The course names may vary according to the university but the overall content remains.

The course line has a lot of Programming, Physics and Mathematics subjects involved.

Some of the Core Electrical Courses are:

  • Linear Circuit Analysis
  • Electronic Circuit Design
  • Power System Analysis And Design
  • Control Systems
  • Electrical Machines

Core Electrical Courses also require you to perform labs. These mostly require you to build circuits using breadboards, jumper wires, smaller electrical components such as resistors, capacitors, ICs, transistors, etc., and power supplies. You also get to work with motors and generators. If you opt for courses related to power you will be working with high voltage systems.

As an Electrical Engineer, you will gain knowledge regarding all sorts of electricity-related machinery such as Motors, Generators, Transformers, Distribution lines, Industrial and Domestic Wiring, Antenna Systems, Instruments including but not limited to Voltmeters and Ammeters, and PCBs.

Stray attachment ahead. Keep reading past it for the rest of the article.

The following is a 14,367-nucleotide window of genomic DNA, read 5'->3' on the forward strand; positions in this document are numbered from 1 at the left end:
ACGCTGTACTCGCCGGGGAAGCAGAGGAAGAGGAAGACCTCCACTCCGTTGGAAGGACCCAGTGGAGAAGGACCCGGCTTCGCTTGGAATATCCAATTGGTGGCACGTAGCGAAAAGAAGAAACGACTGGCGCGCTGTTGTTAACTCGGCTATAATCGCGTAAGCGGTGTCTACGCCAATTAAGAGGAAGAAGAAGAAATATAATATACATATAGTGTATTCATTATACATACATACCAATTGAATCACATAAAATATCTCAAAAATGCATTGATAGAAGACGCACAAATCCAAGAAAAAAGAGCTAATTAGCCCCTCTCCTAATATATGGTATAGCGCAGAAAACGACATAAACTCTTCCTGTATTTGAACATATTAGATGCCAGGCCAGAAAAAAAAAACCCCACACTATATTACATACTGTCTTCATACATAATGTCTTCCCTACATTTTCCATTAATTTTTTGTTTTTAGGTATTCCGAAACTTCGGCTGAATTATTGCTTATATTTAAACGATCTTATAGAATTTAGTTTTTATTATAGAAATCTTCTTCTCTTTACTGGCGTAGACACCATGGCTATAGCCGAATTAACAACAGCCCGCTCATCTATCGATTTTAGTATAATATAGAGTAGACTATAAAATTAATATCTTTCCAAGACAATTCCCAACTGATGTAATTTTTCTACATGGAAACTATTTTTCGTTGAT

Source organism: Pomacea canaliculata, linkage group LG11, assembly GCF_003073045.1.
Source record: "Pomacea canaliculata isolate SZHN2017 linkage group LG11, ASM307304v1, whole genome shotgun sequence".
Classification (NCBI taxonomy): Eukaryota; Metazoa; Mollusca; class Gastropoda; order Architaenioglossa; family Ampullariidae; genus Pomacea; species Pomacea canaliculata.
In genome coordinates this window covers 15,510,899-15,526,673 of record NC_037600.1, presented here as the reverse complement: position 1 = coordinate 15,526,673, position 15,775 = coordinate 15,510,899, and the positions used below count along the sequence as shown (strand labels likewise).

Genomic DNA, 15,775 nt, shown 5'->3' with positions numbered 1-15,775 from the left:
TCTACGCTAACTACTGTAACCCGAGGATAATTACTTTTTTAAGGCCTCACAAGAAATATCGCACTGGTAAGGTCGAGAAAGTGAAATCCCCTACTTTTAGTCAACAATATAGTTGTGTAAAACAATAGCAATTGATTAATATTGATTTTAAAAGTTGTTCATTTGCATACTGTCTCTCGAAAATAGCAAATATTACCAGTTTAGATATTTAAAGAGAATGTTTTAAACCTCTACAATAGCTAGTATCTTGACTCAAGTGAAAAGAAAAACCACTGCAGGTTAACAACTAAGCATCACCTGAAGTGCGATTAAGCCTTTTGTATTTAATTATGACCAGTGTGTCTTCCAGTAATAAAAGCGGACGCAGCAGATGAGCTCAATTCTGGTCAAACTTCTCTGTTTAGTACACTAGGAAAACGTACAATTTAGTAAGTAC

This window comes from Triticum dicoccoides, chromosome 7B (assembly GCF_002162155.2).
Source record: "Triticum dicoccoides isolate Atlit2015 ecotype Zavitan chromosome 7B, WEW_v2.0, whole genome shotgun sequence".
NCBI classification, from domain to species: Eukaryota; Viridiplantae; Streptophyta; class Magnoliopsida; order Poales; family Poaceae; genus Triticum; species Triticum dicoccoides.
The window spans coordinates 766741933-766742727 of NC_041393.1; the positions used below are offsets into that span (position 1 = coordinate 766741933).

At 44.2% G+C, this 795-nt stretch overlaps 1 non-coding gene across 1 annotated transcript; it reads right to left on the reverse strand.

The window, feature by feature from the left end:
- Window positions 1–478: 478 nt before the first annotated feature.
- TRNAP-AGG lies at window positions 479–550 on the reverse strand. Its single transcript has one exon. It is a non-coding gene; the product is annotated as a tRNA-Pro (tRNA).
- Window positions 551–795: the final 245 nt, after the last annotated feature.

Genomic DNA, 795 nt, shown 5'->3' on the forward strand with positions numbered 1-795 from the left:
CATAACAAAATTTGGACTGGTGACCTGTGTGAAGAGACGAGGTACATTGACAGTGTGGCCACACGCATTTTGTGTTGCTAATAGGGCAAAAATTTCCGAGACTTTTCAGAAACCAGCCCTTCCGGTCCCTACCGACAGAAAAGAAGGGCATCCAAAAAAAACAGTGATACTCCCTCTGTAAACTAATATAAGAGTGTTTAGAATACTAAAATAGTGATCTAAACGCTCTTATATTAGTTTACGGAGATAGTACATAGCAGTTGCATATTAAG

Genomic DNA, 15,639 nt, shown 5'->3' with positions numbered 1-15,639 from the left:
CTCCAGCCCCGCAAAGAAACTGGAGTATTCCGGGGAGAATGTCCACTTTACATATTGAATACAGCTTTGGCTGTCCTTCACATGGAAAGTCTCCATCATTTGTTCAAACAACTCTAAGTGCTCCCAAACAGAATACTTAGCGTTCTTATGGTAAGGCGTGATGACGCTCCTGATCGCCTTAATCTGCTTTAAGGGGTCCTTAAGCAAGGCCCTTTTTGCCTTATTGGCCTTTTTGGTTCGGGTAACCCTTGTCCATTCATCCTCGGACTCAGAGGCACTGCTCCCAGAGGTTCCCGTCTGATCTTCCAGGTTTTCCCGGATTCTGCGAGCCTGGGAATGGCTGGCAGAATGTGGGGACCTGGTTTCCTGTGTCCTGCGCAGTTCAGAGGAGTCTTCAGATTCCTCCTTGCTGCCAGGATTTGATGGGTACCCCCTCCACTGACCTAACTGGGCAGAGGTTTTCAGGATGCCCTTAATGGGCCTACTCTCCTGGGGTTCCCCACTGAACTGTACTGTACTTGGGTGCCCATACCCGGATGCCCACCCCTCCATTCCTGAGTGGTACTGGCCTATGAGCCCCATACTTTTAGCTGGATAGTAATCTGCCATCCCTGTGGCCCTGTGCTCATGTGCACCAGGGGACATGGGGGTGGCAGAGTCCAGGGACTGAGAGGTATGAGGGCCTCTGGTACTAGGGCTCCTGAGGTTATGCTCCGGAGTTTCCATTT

The above-mentioned items are only to give you a general idea, in reality, there’s a lot more to it, A LOT MORE!

Some of the Electrical Engineering subjects involving programming are:

  • Introduction to Programming
  • Object-Oriented Programming
  • Data Structure and Algorithms
  • Microprocessors
  • Digital Signal Processing

The languages that you are taught are C, C++, MATLAB, Assembly, and Verilog.